This is possible in commercial or semi commercial situations, where you have dedicated tree’s for growing 100s of twigs of scion wood of all thickness.

But is usually not the norm for hobbyists.

So if you want to graft different things/thickness of scions and rootstocks. Sooner or later you will need a sharp knife.

If i where to start all over again i wish i went for

  • good 1000 grit sharpening stone. Sharpen your knives - #3 by oscar (33$)
  • decent knife, can be anything from a grafting knife, to a reground pocket knife. Or a repurposed thrift store find. (1$ to ~20$)
  • a few feet of parafilm. A whole roll is usually overkill. Some sellers on ebay or similair websites like it. sell parafilm in smaller lengths at a markup. If you really like it you can always buy a 125 feet roll later. (~7 dollar to get enough for 100+ grafts)

it would cost you a little bit more than the set your looking at now. And you would have to learn 2 new skills
-sharpening knifes. (also useful for kitchen knifes etc)
-cutting grafts with a knife

But in the end, it would be way more versatile and useful than such a tool.
And you woul need little else to continue for a long time. And you can also sharpen your kitchen knifes!

you could however with some practice and lower expectations (less % take) also graft with a Stanly knife and some strips of the bags of potting soil. it’s always a tradeoff between time/money/skill


Okay, you talked me into ordering a whetstone. I have a cheap one somewhere, but it was my uncle’s who used to work on cars. No telling what saturates that thing. He always kept his pocket knives shave-your-arm sharp and I watched him split a hair once.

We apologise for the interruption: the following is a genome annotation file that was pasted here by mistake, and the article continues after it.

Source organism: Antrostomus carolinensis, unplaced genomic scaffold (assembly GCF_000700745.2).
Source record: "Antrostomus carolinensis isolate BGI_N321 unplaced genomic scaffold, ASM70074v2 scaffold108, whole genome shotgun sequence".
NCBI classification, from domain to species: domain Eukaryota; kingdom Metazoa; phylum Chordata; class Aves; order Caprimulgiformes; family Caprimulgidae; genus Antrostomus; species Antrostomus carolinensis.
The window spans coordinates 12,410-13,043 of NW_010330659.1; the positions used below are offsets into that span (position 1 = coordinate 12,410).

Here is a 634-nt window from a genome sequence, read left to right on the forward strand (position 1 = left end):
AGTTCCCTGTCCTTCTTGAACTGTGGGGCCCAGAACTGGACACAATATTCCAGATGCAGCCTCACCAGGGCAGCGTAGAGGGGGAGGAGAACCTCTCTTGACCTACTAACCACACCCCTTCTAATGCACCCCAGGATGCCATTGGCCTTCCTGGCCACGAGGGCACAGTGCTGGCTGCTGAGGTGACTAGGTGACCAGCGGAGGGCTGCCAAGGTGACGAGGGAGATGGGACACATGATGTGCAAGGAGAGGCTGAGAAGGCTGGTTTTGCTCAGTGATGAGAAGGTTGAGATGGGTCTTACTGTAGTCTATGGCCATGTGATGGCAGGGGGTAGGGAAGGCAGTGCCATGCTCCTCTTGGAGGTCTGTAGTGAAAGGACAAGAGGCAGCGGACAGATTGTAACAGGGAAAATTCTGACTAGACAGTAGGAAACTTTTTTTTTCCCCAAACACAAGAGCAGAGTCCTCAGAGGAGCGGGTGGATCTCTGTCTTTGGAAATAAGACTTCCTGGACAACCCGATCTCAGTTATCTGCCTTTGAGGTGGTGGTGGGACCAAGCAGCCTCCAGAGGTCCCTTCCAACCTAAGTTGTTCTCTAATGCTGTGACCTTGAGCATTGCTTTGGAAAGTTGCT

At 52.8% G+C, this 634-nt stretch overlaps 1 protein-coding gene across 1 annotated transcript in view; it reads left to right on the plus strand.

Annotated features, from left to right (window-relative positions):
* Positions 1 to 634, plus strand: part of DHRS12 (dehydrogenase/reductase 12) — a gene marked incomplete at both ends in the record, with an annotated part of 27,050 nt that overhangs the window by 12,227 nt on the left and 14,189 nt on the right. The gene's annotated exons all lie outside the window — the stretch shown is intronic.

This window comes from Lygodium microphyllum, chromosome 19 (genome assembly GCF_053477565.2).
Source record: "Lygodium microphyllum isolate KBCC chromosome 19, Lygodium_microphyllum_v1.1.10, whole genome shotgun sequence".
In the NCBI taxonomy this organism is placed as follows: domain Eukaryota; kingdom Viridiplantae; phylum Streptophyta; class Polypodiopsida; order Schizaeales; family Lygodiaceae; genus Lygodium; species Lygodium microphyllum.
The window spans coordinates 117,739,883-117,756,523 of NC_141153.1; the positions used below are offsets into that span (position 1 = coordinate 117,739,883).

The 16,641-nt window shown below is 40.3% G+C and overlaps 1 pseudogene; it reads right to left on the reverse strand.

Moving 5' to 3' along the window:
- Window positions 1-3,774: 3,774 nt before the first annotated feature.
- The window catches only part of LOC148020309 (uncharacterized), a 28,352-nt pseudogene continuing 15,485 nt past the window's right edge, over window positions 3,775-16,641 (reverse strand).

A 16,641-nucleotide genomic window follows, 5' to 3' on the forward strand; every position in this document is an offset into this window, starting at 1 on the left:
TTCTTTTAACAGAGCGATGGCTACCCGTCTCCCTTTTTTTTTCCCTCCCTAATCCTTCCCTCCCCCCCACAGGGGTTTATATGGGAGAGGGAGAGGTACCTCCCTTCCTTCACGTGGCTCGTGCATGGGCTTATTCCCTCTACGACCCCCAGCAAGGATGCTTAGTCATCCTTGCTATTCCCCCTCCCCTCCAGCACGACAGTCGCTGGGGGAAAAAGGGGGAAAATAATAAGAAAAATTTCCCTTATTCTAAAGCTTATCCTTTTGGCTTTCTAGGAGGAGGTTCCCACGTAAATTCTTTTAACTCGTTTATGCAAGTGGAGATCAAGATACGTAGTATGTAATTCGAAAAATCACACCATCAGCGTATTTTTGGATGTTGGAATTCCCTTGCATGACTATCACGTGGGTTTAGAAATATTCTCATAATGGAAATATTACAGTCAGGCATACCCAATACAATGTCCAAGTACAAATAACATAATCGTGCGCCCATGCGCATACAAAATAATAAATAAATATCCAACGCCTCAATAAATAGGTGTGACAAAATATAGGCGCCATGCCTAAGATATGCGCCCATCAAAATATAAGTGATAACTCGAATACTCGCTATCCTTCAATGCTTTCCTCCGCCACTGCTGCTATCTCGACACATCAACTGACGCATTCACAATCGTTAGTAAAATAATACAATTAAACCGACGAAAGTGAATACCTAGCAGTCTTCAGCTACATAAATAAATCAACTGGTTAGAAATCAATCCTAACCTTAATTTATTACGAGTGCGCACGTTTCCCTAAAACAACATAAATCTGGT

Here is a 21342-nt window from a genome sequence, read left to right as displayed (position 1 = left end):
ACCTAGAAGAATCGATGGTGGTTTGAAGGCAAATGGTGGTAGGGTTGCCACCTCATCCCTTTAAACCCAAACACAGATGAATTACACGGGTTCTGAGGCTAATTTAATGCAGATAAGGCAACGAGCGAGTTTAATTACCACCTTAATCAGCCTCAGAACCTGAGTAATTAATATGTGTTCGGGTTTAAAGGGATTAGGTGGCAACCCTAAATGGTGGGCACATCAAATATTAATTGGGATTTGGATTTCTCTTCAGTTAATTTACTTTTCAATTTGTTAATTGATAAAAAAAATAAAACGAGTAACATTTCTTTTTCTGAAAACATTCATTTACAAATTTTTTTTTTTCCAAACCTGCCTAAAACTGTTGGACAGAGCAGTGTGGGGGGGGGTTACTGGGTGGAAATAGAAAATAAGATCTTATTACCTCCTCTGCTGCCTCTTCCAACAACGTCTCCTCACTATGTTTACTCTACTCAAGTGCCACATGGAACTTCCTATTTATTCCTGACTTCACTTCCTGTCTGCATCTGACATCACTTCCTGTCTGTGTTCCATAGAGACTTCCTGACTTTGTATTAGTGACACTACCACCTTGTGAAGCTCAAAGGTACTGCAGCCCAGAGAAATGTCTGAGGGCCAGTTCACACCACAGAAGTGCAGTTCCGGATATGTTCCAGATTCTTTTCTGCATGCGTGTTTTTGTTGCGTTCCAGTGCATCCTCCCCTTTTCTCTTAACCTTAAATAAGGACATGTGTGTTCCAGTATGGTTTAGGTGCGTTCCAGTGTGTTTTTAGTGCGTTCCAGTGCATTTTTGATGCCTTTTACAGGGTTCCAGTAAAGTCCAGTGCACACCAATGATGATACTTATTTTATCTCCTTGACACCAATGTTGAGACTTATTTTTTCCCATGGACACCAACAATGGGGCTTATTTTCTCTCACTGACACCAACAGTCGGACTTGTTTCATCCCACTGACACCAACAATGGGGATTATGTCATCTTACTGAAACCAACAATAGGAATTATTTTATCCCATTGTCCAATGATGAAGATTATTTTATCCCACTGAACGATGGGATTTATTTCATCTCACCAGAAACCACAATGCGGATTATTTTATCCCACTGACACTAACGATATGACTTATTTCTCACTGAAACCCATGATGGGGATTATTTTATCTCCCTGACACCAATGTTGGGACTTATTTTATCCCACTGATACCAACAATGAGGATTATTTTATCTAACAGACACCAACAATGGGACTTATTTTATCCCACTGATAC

On the other side, my grandmother used a steel to sharpen her kitchen knives. I still do that. she had one of those old black-steel wooden-handled paring knives that was little more than a toothpick she’d had it so long. It was still the best knife in the kitchen for peeling vegetables and the like. I used to have one like how it started out, and it was fun to set them side by side.
I’m tempted to order one of the sushi knives, but I don’t really need one of those.

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I’ve got two of those grafting tools. I bought one and misplaced it. Bought another one and then fund the first one. I am anxious to try it out and see if it is easier than just a grafting knife. Time will tell.

Can you post the link for it?

This one is about the same price on aliexpress and is significantly better quality. I have owned both and would not recommend the one you linked in comparison.

Also see Beginner Grafting Guide

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Most of the grafts I do are on trees with vigorous growth that have water sprouts to graft onto. If you are grafting on a water sprout you can go higher or lower to adjust the diameter of the sprout to match that of the piece of the scion wood.